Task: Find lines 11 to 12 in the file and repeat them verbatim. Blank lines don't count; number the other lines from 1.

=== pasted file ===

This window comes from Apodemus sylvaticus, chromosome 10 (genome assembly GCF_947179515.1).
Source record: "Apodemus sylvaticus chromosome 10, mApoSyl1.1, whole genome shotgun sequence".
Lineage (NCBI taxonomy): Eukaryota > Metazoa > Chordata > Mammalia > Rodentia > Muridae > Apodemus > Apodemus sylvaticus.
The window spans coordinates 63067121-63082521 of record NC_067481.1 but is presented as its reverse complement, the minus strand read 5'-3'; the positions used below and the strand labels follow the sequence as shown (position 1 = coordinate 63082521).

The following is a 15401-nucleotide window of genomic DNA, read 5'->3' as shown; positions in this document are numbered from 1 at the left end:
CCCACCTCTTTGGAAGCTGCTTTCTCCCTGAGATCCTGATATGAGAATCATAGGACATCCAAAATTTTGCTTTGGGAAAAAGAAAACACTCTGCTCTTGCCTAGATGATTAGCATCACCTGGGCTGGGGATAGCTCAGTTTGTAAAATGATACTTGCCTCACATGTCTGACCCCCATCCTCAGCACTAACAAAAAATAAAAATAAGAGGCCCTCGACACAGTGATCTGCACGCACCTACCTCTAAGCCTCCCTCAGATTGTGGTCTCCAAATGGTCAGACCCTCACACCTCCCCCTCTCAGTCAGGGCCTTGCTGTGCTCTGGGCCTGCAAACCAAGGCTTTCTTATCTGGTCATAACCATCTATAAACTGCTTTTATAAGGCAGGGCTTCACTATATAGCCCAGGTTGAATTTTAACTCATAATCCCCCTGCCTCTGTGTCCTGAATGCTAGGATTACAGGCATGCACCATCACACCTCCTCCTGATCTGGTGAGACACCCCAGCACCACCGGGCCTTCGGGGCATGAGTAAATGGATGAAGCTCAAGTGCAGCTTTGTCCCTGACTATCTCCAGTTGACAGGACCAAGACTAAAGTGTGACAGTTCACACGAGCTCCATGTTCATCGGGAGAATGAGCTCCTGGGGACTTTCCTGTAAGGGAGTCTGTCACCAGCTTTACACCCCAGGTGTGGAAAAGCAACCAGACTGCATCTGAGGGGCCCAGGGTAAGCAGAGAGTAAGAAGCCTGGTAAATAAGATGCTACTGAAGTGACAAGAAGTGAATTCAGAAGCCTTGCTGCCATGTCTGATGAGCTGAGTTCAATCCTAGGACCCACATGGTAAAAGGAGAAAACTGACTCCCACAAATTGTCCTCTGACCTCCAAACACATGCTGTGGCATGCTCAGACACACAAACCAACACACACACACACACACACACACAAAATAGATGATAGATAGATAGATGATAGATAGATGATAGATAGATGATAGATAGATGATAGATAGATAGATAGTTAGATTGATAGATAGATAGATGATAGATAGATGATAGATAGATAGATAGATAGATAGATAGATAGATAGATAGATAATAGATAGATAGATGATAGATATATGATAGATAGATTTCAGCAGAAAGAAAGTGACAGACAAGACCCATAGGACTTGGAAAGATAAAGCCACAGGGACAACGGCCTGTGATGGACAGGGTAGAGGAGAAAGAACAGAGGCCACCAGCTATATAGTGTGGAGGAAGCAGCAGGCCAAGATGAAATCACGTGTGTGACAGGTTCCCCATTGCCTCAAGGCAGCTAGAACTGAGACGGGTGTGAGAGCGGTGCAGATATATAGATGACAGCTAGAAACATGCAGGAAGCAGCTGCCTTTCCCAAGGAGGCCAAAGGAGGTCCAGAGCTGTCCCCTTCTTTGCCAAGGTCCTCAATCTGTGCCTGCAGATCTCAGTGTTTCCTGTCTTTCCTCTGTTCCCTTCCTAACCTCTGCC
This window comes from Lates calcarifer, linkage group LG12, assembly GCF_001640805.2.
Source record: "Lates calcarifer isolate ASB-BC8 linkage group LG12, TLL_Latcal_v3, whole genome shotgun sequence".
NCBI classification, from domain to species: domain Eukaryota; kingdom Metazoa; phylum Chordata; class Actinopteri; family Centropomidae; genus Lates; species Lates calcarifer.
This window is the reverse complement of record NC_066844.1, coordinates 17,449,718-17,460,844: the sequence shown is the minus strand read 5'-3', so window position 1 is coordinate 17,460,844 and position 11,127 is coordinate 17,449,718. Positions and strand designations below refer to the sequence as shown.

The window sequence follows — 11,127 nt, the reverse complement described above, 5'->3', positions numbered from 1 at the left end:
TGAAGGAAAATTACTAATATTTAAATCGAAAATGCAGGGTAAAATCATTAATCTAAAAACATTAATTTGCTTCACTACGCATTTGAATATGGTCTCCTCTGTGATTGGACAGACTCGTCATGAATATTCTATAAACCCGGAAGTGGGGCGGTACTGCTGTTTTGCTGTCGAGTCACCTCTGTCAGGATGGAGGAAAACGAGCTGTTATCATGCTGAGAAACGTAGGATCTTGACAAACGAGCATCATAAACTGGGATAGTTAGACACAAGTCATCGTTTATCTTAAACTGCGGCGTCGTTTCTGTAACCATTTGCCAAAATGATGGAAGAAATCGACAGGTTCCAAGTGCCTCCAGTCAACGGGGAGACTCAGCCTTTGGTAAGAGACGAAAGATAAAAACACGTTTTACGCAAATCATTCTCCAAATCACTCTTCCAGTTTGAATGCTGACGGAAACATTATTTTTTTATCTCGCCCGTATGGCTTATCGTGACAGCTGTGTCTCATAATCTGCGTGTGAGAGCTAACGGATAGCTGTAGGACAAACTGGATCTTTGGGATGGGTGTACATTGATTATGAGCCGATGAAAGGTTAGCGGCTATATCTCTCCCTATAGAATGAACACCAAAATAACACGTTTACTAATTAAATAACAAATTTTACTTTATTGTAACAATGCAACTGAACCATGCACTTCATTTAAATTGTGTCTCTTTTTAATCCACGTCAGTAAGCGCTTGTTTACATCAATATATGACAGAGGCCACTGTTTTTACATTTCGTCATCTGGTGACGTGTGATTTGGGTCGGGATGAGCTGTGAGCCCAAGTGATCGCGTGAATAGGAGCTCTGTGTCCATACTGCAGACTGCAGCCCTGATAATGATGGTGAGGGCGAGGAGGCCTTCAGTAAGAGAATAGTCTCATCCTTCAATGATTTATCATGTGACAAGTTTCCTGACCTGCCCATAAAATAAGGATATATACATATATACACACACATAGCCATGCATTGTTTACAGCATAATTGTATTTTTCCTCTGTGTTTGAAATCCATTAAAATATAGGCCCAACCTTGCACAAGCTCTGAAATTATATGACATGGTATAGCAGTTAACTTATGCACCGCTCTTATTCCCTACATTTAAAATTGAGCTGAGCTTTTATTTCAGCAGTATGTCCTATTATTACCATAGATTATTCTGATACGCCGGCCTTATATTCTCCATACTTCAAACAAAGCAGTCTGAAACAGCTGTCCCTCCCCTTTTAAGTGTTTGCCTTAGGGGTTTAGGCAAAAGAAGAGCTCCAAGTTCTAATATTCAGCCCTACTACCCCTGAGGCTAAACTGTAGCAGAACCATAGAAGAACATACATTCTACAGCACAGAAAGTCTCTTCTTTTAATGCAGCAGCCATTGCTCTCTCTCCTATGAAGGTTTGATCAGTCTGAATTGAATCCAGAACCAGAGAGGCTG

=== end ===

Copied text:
The window sequence follows — 11,127 nt, the reverse complement described above, 5'->3', positions numbered from 1 at the left end:
TGAAGGAAAATTACTAATATTTAAATCGAAAATGCAGGGTAAAATCATTAATCTAAAAACATTAATTTGCTTCACTACGCATTTGAATATGGTCTCCTCTGTGATTGGACAGACTCGTCATGAATATTCTATAAACCCGGAAGTGGGGCGGTACTGCTGTTTTGCTGTCGAGTCACCTCTGTCAGGATGGAGGAAAACGAGCTGTTATCATGCTGAGAAACGTAGGATCTTGACAAACGAGCATCATAAACTGGGATAGTTAGACACAAGTCATCGTTTATCTTAAACTGCGGCGTCGTTTCTGTAACCATTTGCCAAAATGATGGAAGAAATCGACAGGTTCCAAGTGCCTCCAGTCAACGGGGAGACTCAGCCTTTGGTAAGAGACGAAAGATAAAAACACGTTTTACGCAAATCATTCTCCAAATCACTCTTCCAGTTTGAATGCTGACGGAAACATTATTTTTTTATCTCGCCCGTATGGCTTATCGTGACAGCTGTGTCTCATAATCTGCGTGTGAGAGCTAACGGATAGCTGTAGGACAAACTGGATCTTTGGGATGGGTGTACATTGATTATGAGCCGATGAAAGGTTAGCGGCTATATCTCTCCCTATAGAATGAACACCAAAATAACACGTTTACTAATTAAATAACAAATTTTACTTTATTGTAACAATGCAACTGAACCATGCACTTCATTTAAATTGTGTCTCTTTTTAATCCACGTCAGTAAGCGCTTGTTTACATCAATATATGACAGAGGCCACTGTTTTTACATTTCGTCATCTGGTGACGTGTGATTTGGGTCGGGATGAGCTGTGAGCCCAAGTGATCGCGTGAATAGGAGCTCTGTGTCCATACTGCAGACTGCAGCCCTGATAATGATGGTGAGGGCGAGGAGGCCTTCAGTAAGAGAATAGTCTCATCCTTCAATGATTTATCATGTGACAAGTTTCCTGACCTGCCCATAAAATAAGGATATATACATATATACACACACATAGCCATGCATTGTTTACAGCATAATTGTATTTTTCCTCTGTGTTTGAAATCCATTAAAATATAGGCCCAACCTTGCACAAGCTCTGAAATTATATGACATGGTATAGCAGTTAACTTATGCACCGCTCTTATTCCCTACATTTAAAATTGAGCTGAGCTTTTATTTCAGCAGTATGTCCTATTATTACCATAGATTATTCTGATACGCCGGCCTTATATTCTCCATACTTCAAACAAAGCAGTCTGAAACAGCTGTCCCTCCCCTTTTAAGTGTTTGCCTTAGGGGTTTAGGCAAAAGAAGAGCTCCAAGTTCTAATATTCAGCCCTACTACCCCTGAGGCTAAACTGTAGCAGAACCATAGAAGAACATACATTCTACAGCACAGAAAGTCTCTTCTTTTAATGCAGCAGCCATTGCTCTCTCTCCTATGAAGGTTTGATCAGTCTGAATTGAATCCAGAACCAGAGAGGCTG